Yes, agree enthusiastically, with the condition that “public discourse” is not limited to a philosopher’s professional peers.

Given the central role science plays in our culture, contributing to public discourse of science would seem to be a very important job.

But let’s note, that “contributing to public discourse” does not automatically equal proclaiming the “value of science”. Contributing to public discourse can also include analysis of the dangers presented by science.

Massimi continues…

“In this respect, I see philosophy of science as delivering on an important social function: making the general public more aware of the importance of science.”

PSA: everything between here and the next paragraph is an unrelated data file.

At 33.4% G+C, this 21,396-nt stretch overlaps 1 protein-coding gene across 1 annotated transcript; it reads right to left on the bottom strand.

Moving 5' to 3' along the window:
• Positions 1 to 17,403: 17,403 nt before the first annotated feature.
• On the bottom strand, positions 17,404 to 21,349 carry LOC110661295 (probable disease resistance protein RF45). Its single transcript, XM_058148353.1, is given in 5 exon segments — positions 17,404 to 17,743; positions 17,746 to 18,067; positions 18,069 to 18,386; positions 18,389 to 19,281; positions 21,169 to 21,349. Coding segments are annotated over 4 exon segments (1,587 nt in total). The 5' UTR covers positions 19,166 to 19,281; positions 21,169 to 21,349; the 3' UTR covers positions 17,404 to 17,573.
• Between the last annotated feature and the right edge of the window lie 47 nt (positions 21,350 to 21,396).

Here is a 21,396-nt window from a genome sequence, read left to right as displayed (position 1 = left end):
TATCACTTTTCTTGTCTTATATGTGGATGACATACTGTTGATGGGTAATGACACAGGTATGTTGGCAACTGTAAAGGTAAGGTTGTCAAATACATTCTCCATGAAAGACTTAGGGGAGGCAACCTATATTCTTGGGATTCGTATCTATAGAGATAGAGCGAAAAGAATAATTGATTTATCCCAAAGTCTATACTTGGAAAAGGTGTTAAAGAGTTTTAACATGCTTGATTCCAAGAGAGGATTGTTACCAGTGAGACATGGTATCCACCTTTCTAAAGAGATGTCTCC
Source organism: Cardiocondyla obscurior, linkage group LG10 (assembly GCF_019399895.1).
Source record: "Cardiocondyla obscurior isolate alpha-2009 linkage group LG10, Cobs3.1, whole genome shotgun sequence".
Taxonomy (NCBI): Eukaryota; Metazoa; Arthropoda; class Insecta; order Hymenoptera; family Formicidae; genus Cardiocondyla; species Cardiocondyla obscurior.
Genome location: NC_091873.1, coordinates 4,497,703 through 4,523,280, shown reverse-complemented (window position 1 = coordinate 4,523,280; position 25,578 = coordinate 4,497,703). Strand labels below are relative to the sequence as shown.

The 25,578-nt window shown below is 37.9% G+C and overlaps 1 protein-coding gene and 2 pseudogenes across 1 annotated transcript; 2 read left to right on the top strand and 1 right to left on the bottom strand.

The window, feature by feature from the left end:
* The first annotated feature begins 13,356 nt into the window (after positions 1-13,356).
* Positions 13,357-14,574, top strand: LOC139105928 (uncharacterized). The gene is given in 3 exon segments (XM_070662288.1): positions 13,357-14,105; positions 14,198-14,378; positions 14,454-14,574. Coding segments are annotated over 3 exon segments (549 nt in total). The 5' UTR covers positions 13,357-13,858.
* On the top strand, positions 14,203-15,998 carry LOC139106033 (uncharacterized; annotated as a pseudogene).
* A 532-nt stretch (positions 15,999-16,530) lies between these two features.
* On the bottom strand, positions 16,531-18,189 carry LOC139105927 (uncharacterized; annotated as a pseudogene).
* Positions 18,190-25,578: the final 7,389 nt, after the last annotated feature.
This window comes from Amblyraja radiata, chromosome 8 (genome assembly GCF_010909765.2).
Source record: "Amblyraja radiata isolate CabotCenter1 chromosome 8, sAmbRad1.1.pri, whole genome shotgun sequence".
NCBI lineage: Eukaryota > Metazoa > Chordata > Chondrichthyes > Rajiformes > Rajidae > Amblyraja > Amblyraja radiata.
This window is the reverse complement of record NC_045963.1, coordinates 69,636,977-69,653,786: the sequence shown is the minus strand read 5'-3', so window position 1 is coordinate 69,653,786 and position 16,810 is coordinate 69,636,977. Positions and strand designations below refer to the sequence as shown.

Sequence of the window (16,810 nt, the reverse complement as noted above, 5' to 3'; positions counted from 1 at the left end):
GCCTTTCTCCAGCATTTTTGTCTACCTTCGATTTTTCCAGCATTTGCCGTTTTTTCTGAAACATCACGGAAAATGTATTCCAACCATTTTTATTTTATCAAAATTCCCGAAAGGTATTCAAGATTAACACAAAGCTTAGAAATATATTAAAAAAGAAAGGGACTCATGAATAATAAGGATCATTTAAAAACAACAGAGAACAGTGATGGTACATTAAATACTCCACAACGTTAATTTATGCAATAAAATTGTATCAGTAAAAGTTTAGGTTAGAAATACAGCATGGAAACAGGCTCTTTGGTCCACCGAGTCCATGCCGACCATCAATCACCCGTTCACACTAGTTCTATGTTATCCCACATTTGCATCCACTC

More agreement, and let’s keep going to see what she means by “the importance”.

Massimi writes…

“I see philosophers of science as public intellectuals who speak up for science, and rectify common misconceptions or uninformed judgments that may feed into political lobbies, agendas and ultimately policy-making.”

Speaking up for science? Can’t we count on scientists to perform that function?

It seems that the uniquely valuable role that philosophers can contribute on any subject is to explore and challenge the boundaries of the group consensus.

With that in mind, let’s do as Massimi suggests and attempt to “rectify common misconceptions” about science.

More Is Better?